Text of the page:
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Edmund Clarence Stedman, ed. (1833–1908). A Victorian Anthology, 1837–1895. 1895.

Ernest Rhys b. 1860

London Feast

O WHERE do you go, and what’s your will,

My sunburnt herdsmen of the hill,

That leave your herds no pastoral priest,

And take the road where, sad and dun,

The smoke-cloud drapes the April sun?—

“We go to taste

Of London feast.”

O country-lads, this April tide,

Why do you leave the country-side?

The new-come Spring stirs bird and beast;

The winter storm is over now,

And melted the December snow:—

“We go to taste

Of London feast!”

O village maidens, April girls,

With dancing eyes and country curls,

Is April naught, the maypole ceased,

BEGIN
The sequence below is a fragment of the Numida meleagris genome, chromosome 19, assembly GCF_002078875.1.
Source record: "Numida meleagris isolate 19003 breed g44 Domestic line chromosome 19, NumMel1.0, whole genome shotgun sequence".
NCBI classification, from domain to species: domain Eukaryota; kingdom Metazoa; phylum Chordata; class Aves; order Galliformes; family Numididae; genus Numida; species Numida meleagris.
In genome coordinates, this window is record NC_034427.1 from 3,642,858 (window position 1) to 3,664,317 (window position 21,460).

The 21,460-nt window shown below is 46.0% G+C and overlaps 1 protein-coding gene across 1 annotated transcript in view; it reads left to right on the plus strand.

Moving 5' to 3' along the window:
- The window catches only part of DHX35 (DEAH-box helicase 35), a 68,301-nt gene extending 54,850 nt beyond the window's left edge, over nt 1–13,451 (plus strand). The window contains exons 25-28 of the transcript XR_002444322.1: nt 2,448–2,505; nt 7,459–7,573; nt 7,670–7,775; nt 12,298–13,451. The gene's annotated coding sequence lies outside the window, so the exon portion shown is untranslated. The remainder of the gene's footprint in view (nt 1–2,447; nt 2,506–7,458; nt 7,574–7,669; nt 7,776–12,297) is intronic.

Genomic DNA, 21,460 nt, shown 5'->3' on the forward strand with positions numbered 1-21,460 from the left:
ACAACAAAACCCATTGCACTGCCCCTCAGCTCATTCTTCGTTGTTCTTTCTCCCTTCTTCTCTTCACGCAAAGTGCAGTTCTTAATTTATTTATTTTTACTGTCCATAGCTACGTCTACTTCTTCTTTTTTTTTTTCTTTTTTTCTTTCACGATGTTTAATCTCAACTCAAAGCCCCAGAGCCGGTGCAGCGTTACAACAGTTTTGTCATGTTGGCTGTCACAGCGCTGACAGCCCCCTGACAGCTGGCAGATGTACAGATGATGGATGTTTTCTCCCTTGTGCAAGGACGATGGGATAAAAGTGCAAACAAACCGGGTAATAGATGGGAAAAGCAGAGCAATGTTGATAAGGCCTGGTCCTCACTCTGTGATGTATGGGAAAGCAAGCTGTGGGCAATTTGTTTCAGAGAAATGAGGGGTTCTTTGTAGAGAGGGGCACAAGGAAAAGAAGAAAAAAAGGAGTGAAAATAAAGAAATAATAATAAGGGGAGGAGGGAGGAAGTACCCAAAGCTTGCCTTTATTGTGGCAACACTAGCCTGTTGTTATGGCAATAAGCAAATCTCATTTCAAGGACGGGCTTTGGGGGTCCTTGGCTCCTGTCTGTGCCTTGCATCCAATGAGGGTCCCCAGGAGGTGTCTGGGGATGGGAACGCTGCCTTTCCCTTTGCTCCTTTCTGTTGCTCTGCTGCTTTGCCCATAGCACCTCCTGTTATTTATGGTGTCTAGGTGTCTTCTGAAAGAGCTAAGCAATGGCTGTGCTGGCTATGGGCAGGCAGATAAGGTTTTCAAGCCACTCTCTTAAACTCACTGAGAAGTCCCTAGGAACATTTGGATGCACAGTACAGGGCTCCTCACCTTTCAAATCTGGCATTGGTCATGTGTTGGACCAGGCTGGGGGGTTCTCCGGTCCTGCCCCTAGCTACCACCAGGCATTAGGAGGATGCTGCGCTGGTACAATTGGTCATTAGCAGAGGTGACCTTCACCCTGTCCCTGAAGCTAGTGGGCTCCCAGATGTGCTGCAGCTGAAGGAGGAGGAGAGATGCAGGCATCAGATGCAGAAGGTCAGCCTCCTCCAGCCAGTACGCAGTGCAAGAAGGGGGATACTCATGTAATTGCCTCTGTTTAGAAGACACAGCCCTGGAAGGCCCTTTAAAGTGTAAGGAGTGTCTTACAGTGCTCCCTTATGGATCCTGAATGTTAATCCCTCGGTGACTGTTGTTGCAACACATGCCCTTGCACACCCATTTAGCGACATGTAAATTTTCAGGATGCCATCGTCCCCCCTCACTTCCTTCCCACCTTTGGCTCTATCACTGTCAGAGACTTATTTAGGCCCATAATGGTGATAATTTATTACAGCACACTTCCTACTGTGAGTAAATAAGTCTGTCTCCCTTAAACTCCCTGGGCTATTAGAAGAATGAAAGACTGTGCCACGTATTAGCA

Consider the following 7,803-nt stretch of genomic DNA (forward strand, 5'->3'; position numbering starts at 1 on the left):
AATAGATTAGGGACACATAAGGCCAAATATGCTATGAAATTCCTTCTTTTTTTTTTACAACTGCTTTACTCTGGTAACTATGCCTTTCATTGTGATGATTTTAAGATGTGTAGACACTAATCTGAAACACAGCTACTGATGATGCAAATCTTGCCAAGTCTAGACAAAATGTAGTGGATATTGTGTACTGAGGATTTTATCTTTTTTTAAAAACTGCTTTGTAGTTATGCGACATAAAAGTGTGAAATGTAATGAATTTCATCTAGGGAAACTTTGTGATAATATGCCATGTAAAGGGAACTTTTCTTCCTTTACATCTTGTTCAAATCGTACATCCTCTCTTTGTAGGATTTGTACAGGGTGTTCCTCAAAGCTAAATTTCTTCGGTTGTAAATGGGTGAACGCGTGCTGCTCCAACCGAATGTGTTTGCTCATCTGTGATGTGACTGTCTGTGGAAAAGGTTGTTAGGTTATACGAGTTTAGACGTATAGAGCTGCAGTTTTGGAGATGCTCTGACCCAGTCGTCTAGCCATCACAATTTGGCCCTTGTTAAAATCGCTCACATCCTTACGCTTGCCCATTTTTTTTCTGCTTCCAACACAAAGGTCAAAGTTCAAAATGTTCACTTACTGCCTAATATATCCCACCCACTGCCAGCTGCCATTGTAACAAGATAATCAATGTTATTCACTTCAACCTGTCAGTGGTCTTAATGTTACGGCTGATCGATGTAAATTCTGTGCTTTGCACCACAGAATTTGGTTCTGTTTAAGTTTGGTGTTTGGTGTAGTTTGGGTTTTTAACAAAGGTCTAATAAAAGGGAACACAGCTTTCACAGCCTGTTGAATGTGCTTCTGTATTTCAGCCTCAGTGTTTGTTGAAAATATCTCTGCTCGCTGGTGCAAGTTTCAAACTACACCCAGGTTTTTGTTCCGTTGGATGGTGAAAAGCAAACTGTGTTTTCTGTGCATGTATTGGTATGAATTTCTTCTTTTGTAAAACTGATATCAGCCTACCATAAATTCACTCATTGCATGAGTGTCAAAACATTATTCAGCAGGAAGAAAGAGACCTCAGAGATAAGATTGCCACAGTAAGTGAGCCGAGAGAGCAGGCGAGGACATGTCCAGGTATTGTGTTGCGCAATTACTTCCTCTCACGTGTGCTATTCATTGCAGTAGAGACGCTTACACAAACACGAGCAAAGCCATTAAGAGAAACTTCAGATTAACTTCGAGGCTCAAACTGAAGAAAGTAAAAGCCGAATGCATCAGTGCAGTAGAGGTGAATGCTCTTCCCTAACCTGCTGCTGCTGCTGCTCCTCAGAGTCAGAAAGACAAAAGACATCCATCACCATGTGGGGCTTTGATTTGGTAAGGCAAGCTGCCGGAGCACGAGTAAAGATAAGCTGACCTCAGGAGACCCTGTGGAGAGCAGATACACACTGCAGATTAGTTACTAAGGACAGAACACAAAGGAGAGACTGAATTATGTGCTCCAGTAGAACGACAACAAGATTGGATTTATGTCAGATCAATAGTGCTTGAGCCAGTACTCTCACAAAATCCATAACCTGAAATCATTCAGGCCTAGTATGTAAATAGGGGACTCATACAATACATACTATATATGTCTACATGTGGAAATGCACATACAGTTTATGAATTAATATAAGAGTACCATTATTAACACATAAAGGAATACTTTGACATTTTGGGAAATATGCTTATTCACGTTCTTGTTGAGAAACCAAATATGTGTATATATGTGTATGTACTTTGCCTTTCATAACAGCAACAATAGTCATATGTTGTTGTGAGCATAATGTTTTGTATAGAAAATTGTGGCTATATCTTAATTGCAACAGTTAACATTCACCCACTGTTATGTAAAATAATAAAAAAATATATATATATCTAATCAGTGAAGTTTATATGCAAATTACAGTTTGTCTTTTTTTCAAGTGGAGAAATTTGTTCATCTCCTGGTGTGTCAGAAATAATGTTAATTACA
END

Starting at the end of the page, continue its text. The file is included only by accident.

That you must leave the daisied places

That painted all your pretty faces?—

“We go to taste

Of London feast.”

And ancient dalesmen of the north,

That leave your dales, and the sweet brown earth,

Are country acres so decreased,

And Cumbrian fells no longer ringing

With bleating lambs, and blackbirds singing?—

“We go to taste

Of London feast.”

O sailor lads, that love the sea,

Are you, too, of this company?—

The shifting wind ’s no longer east;

Yet you have put the helm about,

To come ashore, and join the rout?—

“We go to taste

Of London feast.”

Too late, my golden mariners!

I have seen there these many years,

How Most grew more, and less grew Least;

And now you go too late; the board

Cannot one crumb to you afford:

You cannot taste

Of London feast.

Too late, dear children of the sun;

For London Feast is past and gone!

I sat it out, and now released

Make westward from its weary gate.

Fools and unwise, you are too late:

“We go to taste

Of London feast.”

They did not heed, they would not stay;

I saw the dust on London way

By denser thousands still increased:

My cry was vain. As they went by

Their murmur ran, for all reply:—

“We go to taste

Of London feast.”